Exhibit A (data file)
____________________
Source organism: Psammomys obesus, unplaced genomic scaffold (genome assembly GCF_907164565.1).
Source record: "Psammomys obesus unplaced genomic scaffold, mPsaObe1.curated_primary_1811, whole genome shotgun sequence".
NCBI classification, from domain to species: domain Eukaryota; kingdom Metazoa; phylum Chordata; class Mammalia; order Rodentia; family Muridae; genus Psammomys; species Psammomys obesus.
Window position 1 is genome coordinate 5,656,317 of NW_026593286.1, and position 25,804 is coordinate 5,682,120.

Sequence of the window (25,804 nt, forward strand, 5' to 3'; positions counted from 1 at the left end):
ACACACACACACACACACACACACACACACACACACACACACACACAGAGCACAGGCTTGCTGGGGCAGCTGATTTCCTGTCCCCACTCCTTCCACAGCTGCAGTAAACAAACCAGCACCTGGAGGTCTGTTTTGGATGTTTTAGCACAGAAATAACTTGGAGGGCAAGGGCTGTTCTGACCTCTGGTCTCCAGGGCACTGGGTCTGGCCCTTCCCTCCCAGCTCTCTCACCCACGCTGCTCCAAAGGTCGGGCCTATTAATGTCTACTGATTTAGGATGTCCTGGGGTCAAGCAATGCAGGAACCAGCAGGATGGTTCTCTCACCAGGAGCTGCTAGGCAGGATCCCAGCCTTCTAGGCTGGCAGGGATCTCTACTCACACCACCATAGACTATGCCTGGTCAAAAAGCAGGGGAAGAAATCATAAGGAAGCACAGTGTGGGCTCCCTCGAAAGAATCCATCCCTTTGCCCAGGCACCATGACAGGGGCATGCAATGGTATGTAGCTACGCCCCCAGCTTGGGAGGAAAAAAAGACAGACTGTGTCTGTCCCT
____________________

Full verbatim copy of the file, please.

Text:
Source organism: Psammomys obesus, unplaced genomic scaffold (genome assembly GCF_907164565.1).
Source record: "Psammomys obesus unplaced genomic scaffold, mPsaObe1.curated_primary_1811, whole genome shotgun sequence".
NCBI classification, from domain to species: domain Eukaryota; kingdom Metazoa; phylum Chordata; class Mammalia; order Rodentia; family Muridae; genus Psammomys; species Psammomys obesus.
Window position 1 is genome coordinate 5,656,317 of NW_026593286.1, and position 25,804 is coordinate 5,682,120.

Sequence of the window (25,804 nt, forward strand, 5' to 3'; positions counted from 1 at the left end):
ACACACACACACACACACACACACACACACACACACACACACACACAGAGCACAGGCTTGCTGGGGCAGCTGATTTCCTGTCCCCACTCCTTCCACAGCTGCAGTAAACAAACCAGCACCTGGAGGTCTGTTTTGGATGTTTTAGCACAGAAATAACTTGGAGGGCAAGGGCTGTTCTGACCTCTGGTCTCCAGGGCACTGGGTCTGGCCCTTCCCTCCCAGCTCTCTCACCCACGCTGCTCCAAAGGTCGGGCCTATTAATGTCTACTGATTTAGGATGTCCTGGGGTCAAGCAATGCAGGAACCAGCAGGATGGTTCTCTCACCAGGAGCTGCTAGGCAGGATCCCAGCCTTCTAGGCTGGCAGGGATCTCTACTCACACCACCATAGACTATGCCTGGTCAAAAAGCAGGGGAAGAAATCATAAGGAAGCACAGTGTGGGCTCCCTCGAAAGAATCCATCCCTTTGCCCAGGCACCATGACAGGGGCATGCAATGGTATGTAGCTACGCCCCCAGCTTGGGAGGAAAAAAAGACAGACTGTGTCTGTCCCT